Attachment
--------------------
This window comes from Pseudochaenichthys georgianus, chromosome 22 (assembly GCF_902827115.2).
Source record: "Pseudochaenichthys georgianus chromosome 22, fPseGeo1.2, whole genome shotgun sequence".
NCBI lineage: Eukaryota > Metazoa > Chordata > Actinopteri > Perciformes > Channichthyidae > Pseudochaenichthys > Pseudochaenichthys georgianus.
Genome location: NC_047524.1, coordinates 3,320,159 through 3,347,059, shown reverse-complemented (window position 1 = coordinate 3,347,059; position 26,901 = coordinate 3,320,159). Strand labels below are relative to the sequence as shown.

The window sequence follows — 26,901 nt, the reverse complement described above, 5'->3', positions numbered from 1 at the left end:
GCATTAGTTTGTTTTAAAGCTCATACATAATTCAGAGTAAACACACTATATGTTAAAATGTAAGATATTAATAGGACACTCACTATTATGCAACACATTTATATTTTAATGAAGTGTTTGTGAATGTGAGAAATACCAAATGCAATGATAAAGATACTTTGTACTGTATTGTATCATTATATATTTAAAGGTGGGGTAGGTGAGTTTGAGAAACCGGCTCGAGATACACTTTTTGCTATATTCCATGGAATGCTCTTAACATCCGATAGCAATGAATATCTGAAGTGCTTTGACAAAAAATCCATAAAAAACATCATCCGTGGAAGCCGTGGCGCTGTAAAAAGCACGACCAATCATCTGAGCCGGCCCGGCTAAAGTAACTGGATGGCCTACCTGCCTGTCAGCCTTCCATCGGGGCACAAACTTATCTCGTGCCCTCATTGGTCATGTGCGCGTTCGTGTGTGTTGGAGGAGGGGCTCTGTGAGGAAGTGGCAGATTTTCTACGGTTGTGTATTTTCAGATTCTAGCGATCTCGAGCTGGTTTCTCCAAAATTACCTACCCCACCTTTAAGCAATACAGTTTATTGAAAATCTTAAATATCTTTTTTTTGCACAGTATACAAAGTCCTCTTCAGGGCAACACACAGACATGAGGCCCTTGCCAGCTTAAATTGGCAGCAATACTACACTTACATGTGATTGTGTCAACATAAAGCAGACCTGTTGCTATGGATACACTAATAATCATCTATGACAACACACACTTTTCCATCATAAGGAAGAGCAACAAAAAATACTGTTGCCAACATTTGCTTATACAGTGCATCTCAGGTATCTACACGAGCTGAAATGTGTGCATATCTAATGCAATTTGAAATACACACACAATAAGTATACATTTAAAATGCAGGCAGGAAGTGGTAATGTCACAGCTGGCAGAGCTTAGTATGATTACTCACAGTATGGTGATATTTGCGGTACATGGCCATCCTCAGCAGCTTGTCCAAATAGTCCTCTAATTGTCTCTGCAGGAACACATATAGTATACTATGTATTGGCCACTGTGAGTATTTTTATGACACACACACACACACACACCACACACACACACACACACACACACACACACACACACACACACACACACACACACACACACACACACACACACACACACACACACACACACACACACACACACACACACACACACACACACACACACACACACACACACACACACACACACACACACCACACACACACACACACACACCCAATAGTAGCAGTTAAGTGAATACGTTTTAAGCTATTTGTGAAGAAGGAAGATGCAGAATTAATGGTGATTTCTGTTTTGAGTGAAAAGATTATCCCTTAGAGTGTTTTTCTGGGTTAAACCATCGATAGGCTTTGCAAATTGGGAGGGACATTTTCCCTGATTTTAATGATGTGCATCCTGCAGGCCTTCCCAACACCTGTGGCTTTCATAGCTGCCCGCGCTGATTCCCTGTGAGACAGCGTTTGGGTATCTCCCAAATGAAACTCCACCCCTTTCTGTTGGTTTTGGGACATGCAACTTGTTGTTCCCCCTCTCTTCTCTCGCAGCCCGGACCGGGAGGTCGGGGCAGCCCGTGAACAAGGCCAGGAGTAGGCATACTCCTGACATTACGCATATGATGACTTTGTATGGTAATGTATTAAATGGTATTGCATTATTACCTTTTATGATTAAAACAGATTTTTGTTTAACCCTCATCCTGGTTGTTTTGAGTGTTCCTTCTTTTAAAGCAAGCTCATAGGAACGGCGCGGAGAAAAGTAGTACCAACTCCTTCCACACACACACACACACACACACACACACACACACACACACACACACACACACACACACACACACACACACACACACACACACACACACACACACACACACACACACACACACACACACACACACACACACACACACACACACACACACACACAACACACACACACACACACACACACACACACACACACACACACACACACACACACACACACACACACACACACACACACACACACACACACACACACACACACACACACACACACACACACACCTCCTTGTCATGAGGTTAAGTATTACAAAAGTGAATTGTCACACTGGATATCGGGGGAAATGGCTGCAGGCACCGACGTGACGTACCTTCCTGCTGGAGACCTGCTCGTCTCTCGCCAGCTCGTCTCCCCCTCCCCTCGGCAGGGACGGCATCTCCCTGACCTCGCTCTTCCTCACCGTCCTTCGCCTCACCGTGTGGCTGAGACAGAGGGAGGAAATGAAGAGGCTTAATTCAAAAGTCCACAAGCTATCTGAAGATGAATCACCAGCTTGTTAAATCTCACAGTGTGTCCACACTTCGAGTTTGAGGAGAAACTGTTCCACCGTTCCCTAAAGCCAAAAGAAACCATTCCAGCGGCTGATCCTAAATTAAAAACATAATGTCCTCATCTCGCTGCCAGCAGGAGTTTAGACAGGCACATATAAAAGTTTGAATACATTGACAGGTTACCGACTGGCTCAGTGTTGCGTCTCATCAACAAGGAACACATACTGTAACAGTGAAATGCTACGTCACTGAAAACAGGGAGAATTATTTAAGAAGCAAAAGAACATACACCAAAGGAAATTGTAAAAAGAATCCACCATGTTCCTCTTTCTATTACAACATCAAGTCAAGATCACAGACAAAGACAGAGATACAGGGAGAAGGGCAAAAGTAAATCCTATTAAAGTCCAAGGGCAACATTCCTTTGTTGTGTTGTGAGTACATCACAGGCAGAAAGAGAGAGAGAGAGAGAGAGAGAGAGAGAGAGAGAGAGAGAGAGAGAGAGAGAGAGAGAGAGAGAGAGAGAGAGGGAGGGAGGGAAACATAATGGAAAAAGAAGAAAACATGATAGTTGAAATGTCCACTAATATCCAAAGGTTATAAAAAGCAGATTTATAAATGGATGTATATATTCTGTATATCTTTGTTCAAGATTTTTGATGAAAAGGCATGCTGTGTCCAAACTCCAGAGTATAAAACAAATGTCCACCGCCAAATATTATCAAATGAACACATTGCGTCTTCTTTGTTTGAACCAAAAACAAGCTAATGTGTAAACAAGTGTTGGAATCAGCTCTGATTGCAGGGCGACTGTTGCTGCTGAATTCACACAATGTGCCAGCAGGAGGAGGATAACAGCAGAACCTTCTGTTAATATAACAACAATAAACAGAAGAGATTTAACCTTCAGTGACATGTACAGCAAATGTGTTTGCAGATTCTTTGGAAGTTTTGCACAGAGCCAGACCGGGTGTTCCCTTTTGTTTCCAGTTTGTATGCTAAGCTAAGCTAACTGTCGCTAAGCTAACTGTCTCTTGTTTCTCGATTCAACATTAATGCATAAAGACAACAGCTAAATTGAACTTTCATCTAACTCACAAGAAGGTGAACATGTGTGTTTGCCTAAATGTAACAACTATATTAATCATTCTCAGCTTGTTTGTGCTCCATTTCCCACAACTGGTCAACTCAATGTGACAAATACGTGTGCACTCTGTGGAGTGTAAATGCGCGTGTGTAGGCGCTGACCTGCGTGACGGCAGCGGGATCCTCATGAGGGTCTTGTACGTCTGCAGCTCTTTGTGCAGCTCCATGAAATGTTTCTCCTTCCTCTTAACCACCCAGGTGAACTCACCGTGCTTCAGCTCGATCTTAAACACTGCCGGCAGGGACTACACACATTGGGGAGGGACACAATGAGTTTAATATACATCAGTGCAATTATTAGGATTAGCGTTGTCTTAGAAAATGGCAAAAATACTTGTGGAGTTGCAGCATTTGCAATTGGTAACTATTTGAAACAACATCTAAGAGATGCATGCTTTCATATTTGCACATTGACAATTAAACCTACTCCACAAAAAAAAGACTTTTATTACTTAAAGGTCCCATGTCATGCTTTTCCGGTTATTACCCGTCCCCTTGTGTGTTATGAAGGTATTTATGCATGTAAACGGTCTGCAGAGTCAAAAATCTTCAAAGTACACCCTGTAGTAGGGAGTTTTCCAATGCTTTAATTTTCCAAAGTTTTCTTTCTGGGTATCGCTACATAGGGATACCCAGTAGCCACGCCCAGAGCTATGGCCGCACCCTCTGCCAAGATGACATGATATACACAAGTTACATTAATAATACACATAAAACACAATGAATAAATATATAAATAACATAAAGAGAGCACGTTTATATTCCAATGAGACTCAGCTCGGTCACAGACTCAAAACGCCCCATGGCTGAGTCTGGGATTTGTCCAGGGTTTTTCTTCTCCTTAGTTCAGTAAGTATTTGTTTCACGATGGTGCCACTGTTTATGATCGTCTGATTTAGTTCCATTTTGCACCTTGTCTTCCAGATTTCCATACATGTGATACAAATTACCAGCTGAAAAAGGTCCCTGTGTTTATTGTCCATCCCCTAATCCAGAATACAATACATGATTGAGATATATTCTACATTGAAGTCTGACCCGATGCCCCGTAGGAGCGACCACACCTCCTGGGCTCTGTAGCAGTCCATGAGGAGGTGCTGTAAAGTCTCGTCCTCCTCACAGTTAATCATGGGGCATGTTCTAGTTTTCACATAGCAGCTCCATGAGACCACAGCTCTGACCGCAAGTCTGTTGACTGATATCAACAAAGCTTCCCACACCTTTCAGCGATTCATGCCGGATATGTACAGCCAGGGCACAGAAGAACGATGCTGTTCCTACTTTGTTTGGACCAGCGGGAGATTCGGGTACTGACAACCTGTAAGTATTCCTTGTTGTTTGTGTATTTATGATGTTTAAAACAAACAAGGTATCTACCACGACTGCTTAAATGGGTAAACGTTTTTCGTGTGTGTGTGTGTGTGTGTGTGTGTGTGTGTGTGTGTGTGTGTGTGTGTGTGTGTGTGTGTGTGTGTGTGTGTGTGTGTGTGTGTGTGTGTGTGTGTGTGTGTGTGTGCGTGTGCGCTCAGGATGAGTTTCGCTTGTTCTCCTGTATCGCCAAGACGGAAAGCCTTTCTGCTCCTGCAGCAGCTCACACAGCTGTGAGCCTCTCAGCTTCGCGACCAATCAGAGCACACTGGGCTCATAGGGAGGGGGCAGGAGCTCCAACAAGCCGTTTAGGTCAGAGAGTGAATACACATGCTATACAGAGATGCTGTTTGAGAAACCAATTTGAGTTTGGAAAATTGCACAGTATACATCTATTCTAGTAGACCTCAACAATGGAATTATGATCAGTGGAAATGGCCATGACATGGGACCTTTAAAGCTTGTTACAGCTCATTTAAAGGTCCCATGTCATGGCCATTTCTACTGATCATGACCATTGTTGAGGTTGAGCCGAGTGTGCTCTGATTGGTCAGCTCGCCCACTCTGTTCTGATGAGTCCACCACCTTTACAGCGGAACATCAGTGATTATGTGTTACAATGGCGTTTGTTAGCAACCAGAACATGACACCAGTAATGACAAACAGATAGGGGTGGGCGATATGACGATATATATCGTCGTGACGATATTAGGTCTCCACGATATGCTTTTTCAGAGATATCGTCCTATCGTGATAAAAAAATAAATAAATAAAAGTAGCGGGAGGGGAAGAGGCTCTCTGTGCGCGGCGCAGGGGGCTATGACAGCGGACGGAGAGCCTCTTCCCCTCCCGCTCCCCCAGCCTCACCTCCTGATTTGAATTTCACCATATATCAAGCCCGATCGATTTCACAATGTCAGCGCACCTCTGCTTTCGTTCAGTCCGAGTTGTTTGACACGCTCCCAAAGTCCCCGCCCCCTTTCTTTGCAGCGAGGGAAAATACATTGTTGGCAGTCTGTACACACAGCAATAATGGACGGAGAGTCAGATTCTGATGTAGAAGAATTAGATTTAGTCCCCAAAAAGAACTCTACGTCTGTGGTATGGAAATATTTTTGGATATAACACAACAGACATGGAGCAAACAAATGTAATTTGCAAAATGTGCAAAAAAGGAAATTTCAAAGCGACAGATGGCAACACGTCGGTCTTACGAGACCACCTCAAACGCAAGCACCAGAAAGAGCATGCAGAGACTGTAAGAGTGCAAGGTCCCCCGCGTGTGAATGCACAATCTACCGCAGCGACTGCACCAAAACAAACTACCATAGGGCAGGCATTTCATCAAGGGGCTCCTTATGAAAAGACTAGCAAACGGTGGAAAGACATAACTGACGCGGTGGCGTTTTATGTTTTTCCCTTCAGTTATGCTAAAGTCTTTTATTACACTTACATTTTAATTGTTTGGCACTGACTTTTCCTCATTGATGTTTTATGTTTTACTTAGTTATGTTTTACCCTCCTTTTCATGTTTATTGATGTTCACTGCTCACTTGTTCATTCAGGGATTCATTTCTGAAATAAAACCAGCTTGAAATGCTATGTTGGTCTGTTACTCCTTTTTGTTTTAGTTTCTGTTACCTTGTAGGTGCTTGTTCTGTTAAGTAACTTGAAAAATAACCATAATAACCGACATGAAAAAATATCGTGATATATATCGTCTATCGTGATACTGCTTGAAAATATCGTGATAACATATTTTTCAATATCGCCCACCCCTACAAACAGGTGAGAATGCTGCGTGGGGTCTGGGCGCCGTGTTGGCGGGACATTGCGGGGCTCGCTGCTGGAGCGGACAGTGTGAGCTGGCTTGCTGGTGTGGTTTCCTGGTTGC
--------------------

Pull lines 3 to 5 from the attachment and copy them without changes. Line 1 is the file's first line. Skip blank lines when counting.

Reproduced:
NCBI lineage: Eukaryota > Metazoa > Chordata > Actinopteri > Perciformes > Channichthyidae > Pseudochaenichthys > Pseudochaenichthys georgianus.
Genome location: NC_047524.1, coordinates 3,320,159 through 3,347,059, shown reverse-complemented (window position 1 = coordinate 3,347,059; position 26,901 = coordinate 3,320,159). Strand labels below are relative to the sequence as shown.

The window sequence follows — 26,901 nt, the reverse complement described above, 5'->3', positions numbered from 1 at the left end: